Oh let’s see… what’s happening.
(I’ll explain it later in the post, but… donate to my friend Amy!)
It’s hot. Really hot and really humid. No – it’s not the temperatures that have been racked up in the states, but you didn’t have the humidity and you did have a car to move you around. We (the people of Japan) are here walking in the heat / humidity further than the parking lot and it’s tough. At the same time, what else would you expect? Complaining doesn’t help, so it’s just better to get used to it.
Take today, for example, I ran (yeah, wow, that’ll push your body temp up in this weather) to meet friends for lunch. My body sweated for another 30 minutes, I ate, then we headed out on the street again. All we could accomplish for the next 2 hour was to move from the lunch spot (White Smoke) to the Tully’s patio then to the Starbuck’s patio down the street. At each place we just lamented the heat, hah!
I came home around 3p and sat in my underwear (you wanted that mental image, right?) going through Minus the Bear videos on Youtube. I found out that they are going to release a new album at the end of August – exciting! Eventually I made plans for dinner… Pizzakaya.
So… beyond today, let’s see. On Thursday night I attended a picnic at Tokyo Midtown with some new friends. That was a blast and a supreme challenge to the idea that I would leave Tokyo at any point. It’s almost indescribable, the Japanese picnic scene. First, there are lots of really great green spaces. Next, in the vast majority of those green spaces you can carry / consume alcohol. Third, picnics are collections of loosely connected people that all get along without really knowing one another. Take Thursday for example – the 2nd batch of people to show up to the picnic were asked by the organizer how they got the invite. She didn’t mind that they were there, but she had no idea who they were, and just the same they were welcome!!
I debated, around that time, with my new friend Ad (a Dutchman) how this could be replicated in the states. I’m not sure that it could. I think the idea that you can’t carry a six-pack or a bottle of wine into the event hinders a certain aspect of the gathering, and second the comfort level of half-strangers in the US isn’t quite the same. Or maybe it’s just the south. Or maybe it’s just me. I dunno. What do you think?
On the work front I’ve had a challenging week, but a good one just the same. We did performance evaluations this week but these were some of the most comfortable I’ve ever done, no matter the culture. I changed the format at the beginning of the year and it seems to have paid off really majorly. In parallel I’ve had a several conversations with leaders in the US that have bolstered my confidence for the future, something I really needed after some things that happened last week.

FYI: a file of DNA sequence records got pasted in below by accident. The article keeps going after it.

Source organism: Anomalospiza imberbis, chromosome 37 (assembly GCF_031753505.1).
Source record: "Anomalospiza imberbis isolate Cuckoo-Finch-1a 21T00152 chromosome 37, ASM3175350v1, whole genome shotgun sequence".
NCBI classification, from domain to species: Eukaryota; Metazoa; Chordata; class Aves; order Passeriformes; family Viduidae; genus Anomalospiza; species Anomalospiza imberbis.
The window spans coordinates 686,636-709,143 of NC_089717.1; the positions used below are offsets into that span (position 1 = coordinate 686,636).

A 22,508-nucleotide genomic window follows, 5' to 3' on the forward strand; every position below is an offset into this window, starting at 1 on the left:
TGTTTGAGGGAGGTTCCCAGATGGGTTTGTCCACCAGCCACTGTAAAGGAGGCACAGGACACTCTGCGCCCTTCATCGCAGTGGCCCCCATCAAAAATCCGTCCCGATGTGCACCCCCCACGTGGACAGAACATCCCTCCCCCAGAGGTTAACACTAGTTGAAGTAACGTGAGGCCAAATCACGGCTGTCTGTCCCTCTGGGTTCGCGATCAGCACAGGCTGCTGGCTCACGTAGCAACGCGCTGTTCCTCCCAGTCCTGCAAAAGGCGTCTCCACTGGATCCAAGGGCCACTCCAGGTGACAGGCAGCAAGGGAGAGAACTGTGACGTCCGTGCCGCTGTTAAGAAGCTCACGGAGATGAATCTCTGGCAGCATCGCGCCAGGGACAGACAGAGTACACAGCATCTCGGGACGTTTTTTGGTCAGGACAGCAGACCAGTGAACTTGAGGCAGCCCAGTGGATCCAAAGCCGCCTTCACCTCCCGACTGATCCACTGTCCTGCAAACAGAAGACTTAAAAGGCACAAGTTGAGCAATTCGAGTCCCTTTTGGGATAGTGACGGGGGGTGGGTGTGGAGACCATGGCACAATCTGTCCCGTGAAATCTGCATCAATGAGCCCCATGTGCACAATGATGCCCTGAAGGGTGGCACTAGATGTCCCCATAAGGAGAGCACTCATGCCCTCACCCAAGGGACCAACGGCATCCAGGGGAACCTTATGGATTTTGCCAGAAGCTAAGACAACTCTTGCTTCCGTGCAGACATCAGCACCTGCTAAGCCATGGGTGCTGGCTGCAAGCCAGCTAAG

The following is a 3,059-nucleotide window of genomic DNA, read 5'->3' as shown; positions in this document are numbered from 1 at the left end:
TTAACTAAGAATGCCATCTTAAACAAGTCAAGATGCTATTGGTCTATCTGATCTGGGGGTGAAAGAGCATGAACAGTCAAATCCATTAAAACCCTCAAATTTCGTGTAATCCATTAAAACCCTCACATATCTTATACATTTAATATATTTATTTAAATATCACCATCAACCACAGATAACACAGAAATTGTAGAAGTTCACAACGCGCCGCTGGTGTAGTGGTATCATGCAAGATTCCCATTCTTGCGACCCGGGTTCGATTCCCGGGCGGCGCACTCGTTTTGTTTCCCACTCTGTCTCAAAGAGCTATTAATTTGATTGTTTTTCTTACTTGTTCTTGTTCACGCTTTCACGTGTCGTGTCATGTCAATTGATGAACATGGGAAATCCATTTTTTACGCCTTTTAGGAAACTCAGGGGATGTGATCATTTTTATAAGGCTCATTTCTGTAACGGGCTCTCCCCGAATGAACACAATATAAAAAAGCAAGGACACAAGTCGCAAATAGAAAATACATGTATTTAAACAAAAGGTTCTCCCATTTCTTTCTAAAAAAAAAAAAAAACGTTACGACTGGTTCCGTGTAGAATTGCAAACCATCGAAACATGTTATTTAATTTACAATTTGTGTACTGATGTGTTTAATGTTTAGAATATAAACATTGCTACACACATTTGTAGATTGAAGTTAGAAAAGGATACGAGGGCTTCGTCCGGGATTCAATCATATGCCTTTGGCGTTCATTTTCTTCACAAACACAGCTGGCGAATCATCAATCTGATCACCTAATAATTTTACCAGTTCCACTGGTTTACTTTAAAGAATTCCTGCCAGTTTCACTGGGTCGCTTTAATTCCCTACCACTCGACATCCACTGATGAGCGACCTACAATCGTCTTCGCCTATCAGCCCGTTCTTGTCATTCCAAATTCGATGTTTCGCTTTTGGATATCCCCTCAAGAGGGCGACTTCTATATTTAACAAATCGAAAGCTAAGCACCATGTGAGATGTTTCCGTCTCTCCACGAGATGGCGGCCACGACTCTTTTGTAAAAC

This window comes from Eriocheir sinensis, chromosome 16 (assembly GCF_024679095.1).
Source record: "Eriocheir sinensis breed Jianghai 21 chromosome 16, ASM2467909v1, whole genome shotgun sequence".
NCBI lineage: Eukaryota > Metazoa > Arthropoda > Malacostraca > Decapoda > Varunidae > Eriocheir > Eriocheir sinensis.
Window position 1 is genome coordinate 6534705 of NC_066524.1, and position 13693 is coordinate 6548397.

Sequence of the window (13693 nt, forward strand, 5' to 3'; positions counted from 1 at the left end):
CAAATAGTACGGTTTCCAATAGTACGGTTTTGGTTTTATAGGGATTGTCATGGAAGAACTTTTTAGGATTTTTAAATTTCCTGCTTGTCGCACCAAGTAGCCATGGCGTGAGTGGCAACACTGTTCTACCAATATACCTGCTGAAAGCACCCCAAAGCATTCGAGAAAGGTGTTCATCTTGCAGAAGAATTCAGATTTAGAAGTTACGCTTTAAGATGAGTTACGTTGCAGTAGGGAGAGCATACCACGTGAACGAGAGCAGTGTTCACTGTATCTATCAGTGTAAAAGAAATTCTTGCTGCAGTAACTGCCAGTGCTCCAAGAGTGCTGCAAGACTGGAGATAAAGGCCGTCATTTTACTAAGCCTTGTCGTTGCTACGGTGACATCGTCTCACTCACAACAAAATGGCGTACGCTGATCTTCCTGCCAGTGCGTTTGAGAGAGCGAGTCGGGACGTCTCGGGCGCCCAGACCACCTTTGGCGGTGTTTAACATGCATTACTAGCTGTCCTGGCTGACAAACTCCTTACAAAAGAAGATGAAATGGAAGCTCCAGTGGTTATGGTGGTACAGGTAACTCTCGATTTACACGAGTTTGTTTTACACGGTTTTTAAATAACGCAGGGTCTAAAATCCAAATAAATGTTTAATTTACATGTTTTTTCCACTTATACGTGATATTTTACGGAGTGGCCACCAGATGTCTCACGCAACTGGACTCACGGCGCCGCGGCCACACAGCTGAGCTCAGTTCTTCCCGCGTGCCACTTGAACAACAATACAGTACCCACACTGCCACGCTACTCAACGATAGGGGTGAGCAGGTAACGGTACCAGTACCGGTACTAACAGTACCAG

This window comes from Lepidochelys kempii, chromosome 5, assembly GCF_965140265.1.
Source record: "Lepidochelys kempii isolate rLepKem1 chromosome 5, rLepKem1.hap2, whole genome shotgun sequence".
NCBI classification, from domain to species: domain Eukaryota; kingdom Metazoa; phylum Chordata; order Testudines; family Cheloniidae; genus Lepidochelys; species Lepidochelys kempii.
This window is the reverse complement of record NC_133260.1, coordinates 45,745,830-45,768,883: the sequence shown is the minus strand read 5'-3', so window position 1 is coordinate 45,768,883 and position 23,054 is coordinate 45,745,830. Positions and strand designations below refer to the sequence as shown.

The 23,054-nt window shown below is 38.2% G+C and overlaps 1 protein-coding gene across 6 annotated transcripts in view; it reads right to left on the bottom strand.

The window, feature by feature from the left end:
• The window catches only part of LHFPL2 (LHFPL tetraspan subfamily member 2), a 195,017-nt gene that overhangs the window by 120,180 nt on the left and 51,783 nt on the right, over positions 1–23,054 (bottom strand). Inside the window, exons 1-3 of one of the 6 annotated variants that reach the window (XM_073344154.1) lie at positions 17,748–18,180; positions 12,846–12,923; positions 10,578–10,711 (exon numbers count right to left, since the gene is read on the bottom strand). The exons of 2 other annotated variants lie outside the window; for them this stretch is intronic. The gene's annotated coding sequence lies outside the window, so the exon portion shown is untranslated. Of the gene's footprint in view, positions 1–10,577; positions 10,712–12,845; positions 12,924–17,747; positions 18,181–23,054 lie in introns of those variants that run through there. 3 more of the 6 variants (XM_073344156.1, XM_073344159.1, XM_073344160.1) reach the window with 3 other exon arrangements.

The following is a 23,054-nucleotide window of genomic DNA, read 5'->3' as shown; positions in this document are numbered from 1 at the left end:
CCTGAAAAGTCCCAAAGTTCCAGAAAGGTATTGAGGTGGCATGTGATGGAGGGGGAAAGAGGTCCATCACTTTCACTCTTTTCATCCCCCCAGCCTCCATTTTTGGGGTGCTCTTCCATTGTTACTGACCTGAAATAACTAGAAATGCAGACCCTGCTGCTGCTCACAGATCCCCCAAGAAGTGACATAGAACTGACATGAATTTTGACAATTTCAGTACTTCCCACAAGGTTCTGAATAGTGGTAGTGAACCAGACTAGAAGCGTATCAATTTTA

One of the calls was with my (new) primary point of contact in the US. With him I finally formally pitched the idea for my next job (something I’ll share another time…) and he expressed both interest and enthusiasm for it. We not only talked about that, but the situation in the company, etc. which all-in-all calmed me down. On Thursday I got to talk with someone in the region that holds lots of influence who also exhibited interest in the pitch. Finally, on Friday I got to talk with a guy that I absolutely hated 4 years ago, but really mended fences with 2 years ago, and as of a few weeks ago I was advocating for him to be in Japan working with me. He gave me some fantastic news – apparently my selling efforts had actually stuck and were making some rounds in the upper management! I’m trying to stay reasonable in my expectations, but so far it’s working in my favor, so I’m pumped.
I don’t really want to get into too much detail, but I will say that the job that I’m pitching does afford me plenty of time in the US, so don’t get any idea that I’m moving in for good in Tokyo. Susan and Olivia will be in the states, so I need to be there too. On top of that I’m really struggling being away from the support system of friends and family. Sure there are some super awesome people around here, but it’s never going to replace the people at home.
On a different note, I’d like to point out that a very good friend of mine is working with Team In Training to prepare for her first ever (half) marathon in San Francisco while also fund raising for the Lukemia & Lymphoma Society. She just made her first major fund raising goal, but has a good bit left over the next couple of months. It would be a lot – to me, to her, and to the society – if you could donate a bit. I’m super proud of Amy – this is a big change for her in a lots of ways and I am so happy that she is achieving her goals. Please consider any level of donation.
I’ll be in the states in just a little less than 3 weeks – I can’t wait to see my little girl that apparently has grown an inch and a half in the last few months, plus all my friends and family. I should be in Nashville around the time Ben has his grand opening, something I’m super excited about as well. It’s just a 2 week trip, so time will be tight, but I’ll do my best to make the rounds. I’ll be back again in December for Olivia’s birthday and Christmas in the states.
I miss you all. Thank to everyone for your support from a distance. You’re still welcome to come crash here if you’d like to visit Tokyo. And don’t forget – give Amy some donations!